What would her next move be? I stopped. A fragment of newspaper, tumbled by the wind, wrapped itself around my ankle and then blew on.
How would she come at me? Not from a distance. She was somewhere in town. I knew that. While it was possible to Use someone from a large distance, it would involve great rapport, an almost intimate knowledge of that person, and if contact were lost it would be difficult if not impossible to reestablish it at a distance. None of us had known why this was so. It did not matter now. But the thought of Nina still here, nearby, made my heart begin to thud.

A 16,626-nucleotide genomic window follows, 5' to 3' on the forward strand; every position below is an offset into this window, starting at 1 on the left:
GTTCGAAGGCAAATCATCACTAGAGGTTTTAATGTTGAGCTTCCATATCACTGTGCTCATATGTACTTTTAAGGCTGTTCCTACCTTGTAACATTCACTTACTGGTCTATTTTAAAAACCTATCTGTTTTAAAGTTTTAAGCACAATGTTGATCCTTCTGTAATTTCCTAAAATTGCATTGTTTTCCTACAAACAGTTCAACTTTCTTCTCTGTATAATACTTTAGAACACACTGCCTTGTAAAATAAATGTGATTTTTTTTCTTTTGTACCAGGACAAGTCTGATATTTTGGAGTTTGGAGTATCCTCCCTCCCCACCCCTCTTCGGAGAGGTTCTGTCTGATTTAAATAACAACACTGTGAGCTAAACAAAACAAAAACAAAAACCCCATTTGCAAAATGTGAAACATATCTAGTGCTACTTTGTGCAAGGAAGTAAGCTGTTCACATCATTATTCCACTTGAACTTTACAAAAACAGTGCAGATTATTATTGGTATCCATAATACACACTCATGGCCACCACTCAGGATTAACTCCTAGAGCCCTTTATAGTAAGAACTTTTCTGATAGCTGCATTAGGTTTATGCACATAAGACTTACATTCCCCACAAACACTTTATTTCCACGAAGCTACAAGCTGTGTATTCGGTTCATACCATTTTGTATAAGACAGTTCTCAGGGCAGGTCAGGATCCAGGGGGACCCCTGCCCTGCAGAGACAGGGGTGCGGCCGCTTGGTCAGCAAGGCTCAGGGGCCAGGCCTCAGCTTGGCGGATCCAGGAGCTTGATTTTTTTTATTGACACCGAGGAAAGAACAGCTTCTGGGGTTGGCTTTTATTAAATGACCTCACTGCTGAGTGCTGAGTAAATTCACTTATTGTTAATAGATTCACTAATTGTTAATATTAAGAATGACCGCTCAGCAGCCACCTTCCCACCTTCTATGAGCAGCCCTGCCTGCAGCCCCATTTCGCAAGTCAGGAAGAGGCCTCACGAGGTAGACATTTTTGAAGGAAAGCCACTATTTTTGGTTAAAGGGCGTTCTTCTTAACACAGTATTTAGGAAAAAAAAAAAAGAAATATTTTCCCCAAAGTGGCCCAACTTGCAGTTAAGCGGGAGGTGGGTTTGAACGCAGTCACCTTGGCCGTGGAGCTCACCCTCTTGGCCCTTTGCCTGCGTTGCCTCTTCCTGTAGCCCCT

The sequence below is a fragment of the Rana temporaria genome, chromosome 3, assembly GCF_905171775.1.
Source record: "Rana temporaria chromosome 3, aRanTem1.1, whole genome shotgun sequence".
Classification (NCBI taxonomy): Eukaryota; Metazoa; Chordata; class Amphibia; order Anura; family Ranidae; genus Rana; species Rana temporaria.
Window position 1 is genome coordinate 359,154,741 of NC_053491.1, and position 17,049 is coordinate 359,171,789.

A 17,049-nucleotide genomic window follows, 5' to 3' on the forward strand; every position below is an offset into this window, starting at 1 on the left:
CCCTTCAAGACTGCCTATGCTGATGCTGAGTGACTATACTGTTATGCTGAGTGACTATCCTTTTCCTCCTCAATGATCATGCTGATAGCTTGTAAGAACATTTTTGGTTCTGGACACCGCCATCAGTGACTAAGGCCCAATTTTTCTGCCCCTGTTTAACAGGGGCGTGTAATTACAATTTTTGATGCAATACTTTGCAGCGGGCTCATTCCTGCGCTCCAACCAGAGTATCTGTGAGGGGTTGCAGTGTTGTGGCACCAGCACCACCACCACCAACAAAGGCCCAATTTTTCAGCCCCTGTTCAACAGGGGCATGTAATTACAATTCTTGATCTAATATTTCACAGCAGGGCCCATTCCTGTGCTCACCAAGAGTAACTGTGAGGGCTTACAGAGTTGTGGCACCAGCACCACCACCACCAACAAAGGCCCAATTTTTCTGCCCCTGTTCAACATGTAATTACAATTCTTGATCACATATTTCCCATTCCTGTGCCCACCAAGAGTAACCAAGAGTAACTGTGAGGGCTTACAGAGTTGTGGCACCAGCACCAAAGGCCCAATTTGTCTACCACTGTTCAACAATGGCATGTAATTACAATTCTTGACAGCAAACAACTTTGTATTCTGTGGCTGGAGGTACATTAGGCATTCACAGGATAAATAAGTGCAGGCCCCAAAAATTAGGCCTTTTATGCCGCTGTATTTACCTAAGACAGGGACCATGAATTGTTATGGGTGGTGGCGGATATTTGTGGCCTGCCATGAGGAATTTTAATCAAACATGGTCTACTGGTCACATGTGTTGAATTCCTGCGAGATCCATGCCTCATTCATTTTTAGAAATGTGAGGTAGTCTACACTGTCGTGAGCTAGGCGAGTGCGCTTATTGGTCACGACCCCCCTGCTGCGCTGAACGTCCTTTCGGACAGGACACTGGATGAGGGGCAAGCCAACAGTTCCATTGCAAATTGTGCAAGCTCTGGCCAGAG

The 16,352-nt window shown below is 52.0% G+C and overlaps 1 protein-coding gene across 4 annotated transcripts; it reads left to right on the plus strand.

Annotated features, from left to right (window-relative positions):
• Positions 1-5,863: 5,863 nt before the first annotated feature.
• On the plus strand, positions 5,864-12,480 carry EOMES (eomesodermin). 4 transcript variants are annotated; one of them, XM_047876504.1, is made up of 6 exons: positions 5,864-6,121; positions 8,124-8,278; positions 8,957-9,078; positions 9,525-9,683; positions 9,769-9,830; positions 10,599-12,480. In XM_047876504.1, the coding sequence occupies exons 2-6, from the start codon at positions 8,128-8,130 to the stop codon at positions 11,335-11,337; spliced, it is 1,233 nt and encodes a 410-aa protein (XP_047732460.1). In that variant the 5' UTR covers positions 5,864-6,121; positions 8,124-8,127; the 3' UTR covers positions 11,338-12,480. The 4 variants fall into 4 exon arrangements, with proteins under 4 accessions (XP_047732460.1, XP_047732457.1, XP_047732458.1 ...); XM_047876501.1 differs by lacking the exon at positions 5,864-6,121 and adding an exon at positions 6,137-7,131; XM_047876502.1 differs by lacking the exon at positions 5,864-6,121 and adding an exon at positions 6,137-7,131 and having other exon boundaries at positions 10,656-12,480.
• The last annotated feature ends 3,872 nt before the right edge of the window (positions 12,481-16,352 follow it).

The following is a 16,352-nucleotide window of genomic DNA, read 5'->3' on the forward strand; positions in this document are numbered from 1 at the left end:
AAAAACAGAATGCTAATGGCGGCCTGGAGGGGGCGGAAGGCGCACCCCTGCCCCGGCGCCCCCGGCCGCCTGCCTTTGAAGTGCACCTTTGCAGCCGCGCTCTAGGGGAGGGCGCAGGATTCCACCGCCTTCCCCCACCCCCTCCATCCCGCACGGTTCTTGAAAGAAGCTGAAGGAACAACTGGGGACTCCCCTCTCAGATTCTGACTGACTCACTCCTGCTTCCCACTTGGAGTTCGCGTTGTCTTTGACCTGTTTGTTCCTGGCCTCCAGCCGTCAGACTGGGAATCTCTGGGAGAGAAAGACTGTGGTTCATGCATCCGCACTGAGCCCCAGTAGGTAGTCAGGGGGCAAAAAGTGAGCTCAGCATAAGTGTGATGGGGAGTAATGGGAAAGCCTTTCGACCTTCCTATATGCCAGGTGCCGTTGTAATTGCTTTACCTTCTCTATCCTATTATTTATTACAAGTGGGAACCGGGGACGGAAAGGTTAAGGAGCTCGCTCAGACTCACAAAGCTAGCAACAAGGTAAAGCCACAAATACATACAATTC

Not from a distance. Whoever she Used would come at me. I would see my assailant. If I knew Nina at all, I knew that. Certainly Willi’s death had been the least personal Feeding imaginable, but that had been a mere technical operation. Nina obviously had decided to settle old scores with
and Willi had become an obstacle to her, a minor but measurable threat which had to be eliminated before she could proceed. I could easily imagine that in Nina’s own mind her choice of death for Willi would be interpreted as an act of compassion, almost a sign of affection. Not so with me. I felt that Nina would want me to know, however briefly, that she was behind the attack. In a sense her own vanity would be my warning. Or so I hoped.